He claims a proven track record as a judge, pointing to a state-low 52-day pace for resolving cases in his courtroom. His first mission if he wins, he said, will be to get control of a Section G docket that ranks among the most bloated in the courthouse, according to the Metropolitan Crime Commission.

Sens also wants to take a leading role in shifting the court away from its reliance on fines and fees levied on criminal defendants, calling the practice “borderline unconstitutional.”

Williams, who turns 60 next week, served as a judge pro tem in the courthouse in 2008 and went on to become special counsel to the state Judiciary Commission for a brief period ending in 2009. Before then he was a prosecutor for five years in Orleans Parish and, earlier, a federal prosecutor in New Orleans for a decade under former U.S. Attorneys Jim Letten and Eddie Jordan.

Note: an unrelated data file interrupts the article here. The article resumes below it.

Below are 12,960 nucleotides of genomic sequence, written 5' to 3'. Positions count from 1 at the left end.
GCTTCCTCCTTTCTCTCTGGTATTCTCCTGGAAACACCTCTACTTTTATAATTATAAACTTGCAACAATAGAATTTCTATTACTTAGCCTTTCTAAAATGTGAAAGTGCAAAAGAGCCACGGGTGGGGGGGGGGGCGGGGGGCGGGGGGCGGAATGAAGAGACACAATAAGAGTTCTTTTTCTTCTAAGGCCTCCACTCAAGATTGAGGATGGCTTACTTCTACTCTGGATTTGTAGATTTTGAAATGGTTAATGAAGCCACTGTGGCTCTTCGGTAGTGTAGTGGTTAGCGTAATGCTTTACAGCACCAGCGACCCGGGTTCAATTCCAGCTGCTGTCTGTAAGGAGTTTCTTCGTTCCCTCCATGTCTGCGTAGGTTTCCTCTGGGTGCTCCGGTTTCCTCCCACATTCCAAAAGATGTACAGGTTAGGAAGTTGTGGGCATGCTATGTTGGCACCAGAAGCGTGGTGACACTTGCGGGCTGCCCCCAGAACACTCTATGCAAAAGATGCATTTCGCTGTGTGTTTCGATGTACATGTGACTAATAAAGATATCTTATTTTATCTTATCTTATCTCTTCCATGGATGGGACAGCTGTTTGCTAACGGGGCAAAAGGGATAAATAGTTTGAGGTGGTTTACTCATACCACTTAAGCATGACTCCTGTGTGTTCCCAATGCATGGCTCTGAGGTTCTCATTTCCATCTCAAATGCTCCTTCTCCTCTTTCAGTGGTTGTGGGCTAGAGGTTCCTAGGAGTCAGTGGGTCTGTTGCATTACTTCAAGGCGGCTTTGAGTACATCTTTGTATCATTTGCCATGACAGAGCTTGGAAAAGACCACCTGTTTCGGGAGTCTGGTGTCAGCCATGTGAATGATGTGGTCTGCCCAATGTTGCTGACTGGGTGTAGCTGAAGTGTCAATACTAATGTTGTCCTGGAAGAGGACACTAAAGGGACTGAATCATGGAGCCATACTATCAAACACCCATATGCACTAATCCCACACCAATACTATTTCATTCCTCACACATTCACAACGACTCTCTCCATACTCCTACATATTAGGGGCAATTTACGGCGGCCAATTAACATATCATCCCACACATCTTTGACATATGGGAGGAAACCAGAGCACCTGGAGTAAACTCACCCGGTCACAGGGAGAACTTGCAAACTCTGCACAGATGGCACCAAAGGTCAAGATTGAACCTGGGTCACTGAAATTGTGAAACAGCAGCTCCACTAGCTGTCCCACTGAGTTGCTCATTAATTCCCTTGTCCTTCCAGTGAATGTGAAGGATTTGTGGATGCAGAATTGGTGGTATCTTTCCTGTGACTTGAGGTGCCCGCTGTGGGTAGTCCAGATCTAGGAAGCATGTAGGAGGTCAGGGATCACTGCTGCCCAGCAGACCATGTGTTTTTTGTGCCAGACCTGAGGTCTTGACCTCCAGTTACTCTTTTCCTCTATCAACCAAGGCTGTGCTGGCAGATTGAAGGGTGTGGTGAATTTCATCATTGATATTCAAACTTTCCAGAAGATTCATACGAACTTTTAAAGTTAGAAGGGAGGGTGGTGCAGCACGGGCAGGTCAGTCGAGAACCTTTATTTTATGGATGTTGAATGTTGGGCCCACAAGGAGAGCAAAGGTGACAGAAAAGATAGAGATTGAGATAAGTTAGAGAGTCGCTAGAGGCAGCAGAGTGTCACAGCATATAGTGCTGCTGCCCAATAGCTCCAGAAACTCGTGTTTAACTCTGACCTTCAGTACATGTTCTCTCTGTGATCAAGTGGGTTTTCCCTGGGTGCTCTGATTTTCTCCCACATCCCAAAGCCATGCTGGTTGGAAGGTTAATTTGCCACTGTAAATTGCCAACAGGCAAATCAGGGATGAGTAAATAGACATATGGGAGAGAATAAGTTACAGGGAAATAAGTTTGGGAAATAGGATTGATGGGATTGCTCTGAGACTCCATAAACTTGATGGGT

Citing Metropolitan Crime Commission reports on the court, Williams portrays himself as part of a “revolution of change” in the city. Also, he said, “I’m the only candidate who knows anything about Criminal Court, period.”

He said he intends to be a “servant judge,” connecting the court’s work with that of nonprofits and organizations such as the New Orleans Recreation Development Commission, where he has served as a coach and football rules official.

“To be engaged in the community is not something you can turn on and turn off,” he said. “I’ve been sawing wood in the community for years. That’s what we need now for this new New Orleans we’re trying to build.”

On the campaign trail he has taken swipes at Sens, pledging to never hire family members.

“It’s the appearance of impropriety. I think that’s when people lose confidence,” he said, promising tight adherence to the canons that govern judicial ethics. “I clearly demonstrate the experience and integrity to put confidence back in the judicial system.”

Follow John Simerman on Twitter, @johnsimerman.